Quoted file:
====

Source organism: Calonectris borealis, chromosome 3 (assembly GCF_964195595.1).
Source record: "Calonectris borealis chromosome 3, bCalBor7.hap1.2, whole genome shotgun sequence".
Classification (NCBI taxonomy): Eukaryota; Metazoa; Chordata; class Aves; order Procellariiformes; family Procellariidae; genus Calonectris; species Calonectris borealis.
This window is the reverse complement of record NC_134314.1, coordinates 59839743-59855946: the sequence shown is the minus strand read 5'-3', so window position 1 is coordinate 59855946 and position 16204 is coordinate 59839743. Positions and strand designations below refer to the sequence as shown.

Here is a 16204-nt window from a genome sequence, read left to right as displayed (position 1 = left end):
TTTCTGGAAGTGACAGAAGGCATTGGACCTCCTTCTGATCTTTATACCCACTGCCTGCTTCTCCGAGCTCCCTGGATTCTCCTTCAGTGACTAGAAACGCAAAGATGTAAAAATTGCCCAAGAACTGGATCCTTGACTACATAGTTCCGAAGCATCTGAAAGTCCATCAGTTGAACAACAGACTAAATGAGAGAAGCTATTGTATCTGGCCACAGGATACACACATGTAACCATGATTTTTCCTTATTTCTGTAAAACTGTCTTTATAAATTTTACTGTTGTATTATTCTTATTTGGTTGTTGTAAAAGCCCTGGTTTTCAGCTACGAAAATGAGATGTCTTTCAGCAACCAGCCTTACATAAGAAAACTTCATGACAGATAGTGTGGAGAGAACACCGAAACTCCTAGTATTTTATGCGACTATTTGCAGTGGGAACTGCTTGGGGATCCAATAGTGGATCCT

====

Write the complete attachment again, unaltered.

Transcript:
Source organism: Calonectris borealis, chromosome 3 (assembly GCF_964195595.1).
Source record: "Calonectris borealis chromosome 3, bCalBor7.hap1.2, whole genome shotgun sequence".
Classification (NCBI taxonomy): Eukaryota; Metazoa; Chordata; class Aves; order Procellariiformes; family Procellariidae; genus Calonectris; species Calonectris borealis.
This window is the reverse complement of record NC_134314.1, coordinates 59839743-59855946: the sequence shown is the minus strand read 5'-3', so window position 1 is coordinate 59855946 and position 16204 is coordinate 59839743. Positions and strand designations below refer to the sequence as shown.

Here is a 16204-nt window from a genome sequence, read left to right as displayed (position 1 = left end):
TTTCTGGAAGTGACAGAAGGCATTGGACCTCCTTCTGATCTTTATACCCACTGCCTGCTTCTCCGAGCTCCCTGGATTCTCCTTCAGTGACTAGAAACGCAAAGATGTAAAAATTGCCCAAGAACTGGATCCTTGACTACATAGTTCCGAAGCATCTGAAAGTCCATCAGTTGAACAACAGACTAAATGAGAGAAGCTATTGTATCTGGCCACAGGATACACACATGTAACCATGATTTTTCCTTATTTCTGTAAAACTGTCTTTATAAATTTTACTGTTGTATTATTCTTATTTGGTTGTTGTAAAAGCCCTGGTTTTCAGCTACGAAAATGAGATGTCTTTCAGCAACCAGCCTTACATAAGAAAACTTCATGACAGATAGTGTGGAGAGAACACCGAAACTCCTAGTATTTTATGCGACTATTTGCAGTGGGAACTGCTTGGGGATCCAATAGTGGATCCT